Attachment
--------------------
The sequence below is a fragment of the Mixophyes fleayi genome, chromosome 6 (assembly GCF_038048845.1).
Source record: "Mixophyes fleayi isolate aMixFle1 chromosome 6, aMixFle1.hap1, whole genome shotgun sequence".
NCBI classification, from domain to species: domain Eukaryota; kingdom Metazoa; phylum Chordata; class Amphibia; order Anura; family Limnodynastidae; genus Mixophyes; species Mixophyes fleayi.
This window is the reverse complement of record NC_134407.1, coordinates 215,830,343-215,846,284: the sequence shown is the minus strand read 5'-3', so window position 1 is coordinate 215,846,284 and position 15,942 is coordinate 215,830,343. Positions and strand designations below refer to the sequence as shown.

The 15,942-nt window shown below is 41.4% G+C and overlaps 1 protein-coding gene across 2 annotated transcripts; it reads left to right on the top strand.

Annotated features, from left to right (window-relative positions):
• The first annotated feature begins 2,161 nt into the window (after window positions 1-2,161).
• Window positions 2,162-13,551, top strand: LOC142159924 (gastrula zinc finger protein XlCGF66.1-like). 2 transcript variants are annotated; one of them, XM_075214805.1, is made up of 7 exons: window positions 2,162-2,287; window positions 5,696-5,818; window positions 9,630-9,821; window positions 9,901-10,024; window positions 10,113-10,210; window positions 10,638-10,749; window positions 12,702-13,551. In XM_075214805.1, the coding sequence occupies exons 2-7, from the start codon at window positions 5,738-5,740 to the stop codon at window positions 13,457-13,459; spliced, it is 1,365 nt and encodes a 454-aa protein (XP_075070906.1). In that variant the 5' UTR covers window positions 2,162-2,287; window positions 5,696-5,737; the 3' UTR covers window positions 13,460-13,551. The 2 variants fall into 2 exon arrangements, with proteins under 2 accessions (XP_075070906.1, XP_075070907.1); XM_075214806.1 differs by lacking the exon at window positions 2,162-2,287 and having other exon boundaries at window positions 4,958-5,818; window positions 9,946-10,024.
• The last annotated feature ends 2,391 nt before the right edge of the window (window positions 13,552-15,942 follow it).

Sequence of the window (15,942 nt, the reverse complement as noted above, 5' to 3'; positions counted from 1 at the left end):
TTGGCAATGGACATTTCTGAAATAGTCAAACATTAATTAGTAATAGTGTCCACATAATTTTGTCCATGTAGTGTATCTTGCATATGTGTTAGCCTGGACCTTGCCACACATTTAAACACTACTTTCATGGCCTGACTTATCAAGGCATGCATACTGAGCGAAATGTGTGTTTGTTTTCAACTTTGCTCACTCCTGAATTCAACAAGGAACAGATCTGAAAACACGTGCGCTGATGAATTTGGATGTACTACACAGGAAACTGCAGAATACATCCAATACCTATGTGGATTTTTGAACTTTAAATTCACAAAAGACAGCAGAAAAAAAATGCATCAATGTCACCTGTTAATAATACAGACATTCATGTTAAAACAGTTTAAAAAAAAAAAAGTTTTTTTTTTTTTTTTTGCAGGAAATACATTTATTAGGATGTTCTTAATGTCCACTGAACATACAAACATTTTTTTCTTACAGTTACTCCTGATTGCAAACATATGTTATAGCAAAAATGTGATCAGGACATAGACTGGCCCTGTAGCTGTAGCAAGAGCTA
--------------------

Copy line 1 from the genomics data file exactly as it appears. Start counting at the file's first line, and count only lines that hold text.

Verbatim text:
The sequence below is a fragment of the Mixophyes fleayi genome, chromosome 6 (assembly GCF_038048845.1).